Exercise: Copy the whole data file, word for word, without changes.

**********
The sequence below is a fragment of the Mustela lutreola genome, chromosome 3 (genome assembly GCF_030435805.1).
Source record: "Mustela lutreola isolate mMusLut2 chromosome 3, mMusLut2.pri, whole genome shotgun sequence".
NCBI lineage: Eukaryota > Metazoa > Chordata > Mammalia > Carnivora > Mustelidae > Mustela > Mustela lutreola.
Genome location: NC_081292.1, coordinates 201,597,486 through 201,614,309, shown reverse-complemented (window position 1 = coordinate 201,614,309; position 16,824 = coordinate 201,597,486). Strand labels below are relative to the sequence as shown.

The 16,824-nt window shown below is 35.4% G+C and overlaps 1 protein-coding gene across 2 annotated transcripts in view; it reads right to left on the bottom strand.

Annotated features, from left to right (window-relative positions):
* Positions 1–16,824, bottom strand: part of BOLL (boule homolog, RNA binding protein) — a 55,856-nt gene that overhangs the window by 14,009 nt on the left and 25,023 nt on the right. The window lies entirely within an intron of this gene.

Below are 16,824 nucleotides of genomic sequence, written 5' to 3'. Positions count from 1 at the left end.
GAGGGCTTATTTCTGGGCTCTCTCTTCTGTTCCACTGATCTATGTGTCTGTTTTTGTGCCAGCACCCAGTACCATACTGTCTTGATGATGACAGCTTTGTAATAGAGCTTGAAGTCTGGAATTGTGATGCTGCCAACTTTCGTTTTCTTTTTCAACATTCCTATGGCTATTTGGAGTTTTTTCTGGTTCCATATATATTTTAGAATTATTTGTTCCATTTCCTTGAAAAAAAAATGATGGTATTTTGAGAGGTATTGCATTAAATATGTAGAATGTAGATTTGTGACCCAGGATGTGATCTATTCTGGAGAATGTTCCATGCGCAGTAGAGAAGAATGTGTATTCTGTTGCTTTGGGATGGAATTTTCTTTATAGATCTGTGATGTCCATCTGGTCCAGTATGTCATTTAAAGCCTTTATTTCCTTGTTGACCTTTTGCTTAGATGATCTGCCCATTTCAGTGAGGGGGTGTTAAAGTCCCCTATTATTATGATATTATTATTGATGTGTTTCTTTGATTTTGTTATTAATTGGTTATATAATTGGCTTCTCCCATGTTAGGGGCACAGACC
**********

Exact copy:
The sequence below is a fragment of the Mustela lutreola genome, chromosome 3 (genome assembly GCF_030435805.1).
Source record: "Mustela lutreola isolate mMusLut2 chromosome 3, mMusLut2.pri, whole genome shotgun sequence".
NCBI lineage: Eukaryota > Metazoa > Chordata > Mammalia > Carnivora > Mustelidae > Mustela > Mustela lutreola.
Genome location: NC_081292.1, coordinates 201,597,486 through 201,614,309, shown reverse-complemented (window position 1 = coordinate 201,614,309; position 16,824 = coordinate 201,597,486). Strand labels below are relative to the sequence as shown.

The 16,824-nt window shown below is 35.4% G+C and overlaps 1 protein-coding gene across 2 annotated transcripts in view; it reads right to left on the bottom strand.

Annotated features, from left to right (window-relative positions):
* Positions 1–16,824, bottom strand: part of BOLL (boule homolog, RNA binding protein) — a 55,856-nt gene that overhangs the window by 14,009 nt on the left and 25,023 nt on the right. The window lies entirely within an intron of this gene.

Below are 16,824 nucleotides of genomic sequence, written 5' to 3'. Positions count from 1 at the left end.
GAGGGCTTATTTCTGGGCTCTCTCTTCTGTTCCACTGATCTATGTGTCTGTTTTTGTGCCAGCACCCAGTACCATACTGTCTTGATGATGACAGCTTTGTAATAGAGCTTGAAGTCTGGAATTGTGATGCTGCCAACTTTCGTTTTCTTTTTCAACATTCCTATGGCTATTTGGAGTTTTTTCTGGTTCCATATATATTTTAGAATTATTTGTTCCATTTCCTTGAAAAAAAAATGATGGTATTTTGAGAGGTATTGCATTAAATATGTAGAATGTAGATTTGTGACCCAGGATGTGATCTATTCTGGAGAATGTTCCATGCGCAGTAGAGAAGAATGTGTATTCTGTTGCTTTGGGATGGAATTTTCTTTATAGATCTGTGATGTCCATCTGGTCCAGTATGTCATTTAAAGCCTTTATTTCCTTGTTGACCTTTTGCTTAGATGATCTGCCCATTTCAGTGAGGGGGTGTTAAAGTCCCCTATTATTATGATATTATTATTGATGTGTTTCTTTGATTTTGTTATTAATTGGTTATATAATTGGCTTCTCCCATGTTAGGGGCACAGACC